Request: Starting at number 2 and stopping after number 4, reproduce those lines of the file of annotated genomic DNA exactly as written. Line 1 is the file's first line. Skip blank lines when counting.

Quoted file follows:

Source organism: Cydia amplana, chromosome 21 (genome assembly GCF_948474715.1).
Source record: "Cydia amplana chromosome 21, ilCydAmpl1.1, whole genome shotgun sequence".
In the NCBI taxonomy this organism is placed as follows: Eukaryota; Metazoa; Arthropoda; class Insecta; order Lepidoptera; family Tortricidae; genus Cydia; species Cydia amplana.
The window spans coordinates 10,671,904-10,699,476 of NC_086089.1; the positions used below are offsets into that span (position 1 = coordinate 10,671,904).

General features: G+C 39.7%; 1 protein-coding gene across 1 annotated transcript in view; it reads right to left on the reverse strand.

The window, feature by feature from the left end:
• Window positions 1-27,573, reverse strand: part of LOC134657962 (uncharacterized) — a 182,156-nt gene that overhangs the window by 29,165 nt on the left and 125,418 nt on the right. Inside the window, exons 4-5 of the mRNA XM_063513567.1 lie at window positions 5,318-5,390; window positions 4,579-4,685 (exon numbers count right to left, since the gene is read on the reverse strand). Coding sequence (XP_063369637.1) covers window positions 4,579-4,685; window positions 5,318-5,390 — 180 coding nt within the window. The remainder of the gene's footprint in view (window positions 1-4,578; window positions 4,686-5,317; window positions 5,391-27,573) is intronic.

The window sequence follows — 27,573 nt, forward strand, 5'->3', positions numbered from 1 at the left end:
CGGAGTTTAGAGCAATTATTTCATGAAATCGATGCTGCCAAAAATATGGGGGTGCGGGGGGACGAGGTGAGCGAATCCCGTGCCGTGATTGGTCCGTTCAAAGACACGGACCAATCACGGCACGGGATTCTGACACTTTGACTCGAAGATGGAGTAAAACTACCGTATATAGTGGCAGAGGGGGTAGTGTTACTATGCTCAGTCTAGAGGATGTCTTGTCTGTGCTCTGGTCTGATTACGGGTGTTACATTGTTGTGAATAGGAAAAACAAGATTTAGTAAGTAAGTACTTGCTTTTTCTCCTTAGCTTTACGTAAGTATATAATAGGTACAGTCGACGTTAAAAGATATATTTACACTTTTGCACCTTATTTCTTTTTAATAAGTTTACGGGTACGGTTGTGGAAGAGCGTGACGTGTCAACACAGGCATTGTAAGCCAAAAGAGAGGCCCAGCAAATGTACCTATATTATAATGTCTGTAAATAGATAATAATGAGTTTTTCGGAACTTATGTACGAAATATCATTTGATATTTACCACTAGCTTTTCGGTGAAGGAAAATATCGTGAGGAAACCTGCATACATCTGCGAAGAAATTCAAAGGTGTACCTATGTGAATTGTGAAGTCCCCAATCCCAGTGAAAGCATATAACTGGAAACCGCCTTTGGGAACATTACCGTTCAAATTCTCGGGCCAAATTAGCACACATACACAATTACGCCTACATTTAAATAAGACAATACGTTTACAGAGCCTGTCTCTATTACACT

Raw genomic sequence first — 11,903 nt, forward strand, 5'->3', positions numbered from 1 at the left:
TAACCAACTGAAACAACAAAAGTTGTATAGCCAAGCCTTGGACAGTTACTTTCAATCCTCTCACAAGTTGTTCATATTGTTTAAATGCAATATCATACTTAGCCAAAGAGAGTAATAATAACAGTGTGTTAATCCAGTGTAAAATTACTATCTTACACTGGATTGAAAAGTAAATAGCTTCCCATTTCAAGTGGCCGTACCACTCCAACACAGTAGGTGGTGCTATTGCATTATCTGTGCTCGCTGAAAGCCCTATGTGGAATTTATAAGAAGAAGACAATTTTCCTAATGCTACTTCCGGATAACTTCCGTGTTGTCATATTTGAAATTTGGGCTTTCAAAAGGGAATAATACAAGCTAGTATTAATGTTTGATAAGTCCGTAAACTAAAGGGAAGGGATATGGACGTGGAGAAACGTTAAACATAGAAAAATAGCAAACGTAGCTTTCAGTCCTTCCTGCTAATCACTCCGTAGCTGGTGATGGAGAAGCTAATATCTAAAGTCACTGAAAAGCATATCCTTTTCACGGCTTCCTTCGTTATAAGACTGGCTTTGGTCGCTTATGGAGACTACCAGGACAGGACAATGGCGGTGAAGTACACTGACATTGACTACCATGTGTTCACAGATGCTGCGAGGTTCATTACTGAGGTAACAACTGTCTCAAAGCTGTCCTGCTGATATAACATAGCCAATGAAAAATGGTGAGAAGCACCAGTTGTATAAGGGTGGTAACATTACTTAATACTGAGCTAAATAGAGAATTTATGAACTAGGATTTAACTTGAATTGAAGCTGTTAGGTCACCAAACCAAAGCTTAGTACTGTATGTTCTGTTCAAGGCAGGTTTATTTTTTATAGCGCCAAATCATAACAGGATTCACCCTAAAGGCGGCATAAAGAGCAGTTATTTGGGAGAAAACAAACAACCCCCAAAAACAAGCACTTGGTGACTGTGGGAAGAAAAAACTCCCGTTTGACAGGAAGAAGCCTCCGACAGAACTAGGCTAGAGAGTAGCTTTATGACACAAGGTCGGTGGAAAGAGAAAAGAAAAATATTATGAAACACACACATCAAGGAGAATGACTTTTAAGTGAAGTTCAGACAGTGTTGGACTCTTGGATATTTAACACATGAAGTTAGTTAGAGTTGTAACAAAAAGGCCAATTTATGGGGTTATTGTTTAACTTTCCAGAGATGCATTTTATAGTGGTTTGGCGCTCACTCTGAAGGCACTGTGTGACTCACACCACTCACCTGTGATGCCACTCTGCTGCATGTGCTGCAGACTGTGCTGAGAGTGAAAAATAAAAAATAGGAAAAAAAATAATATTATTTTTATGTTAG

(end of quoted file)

Source record: "Cydia amplana chromosome 21, ilCydAmpl1.1, whole genome shotgun sequence".
In the NCBI taxonomy this organism is placed as follows: Eukaryota; Metazoa; Arthropoda; class Insecta; order Lepidoptera; family Tortricidae; genus Cydia; species Cydia amplana.
The window spans coordinates 10,671,904-10,699,476 of NC_086089.1; the positions used below are offsets into that span (position 1 = coordinate 10,671,904).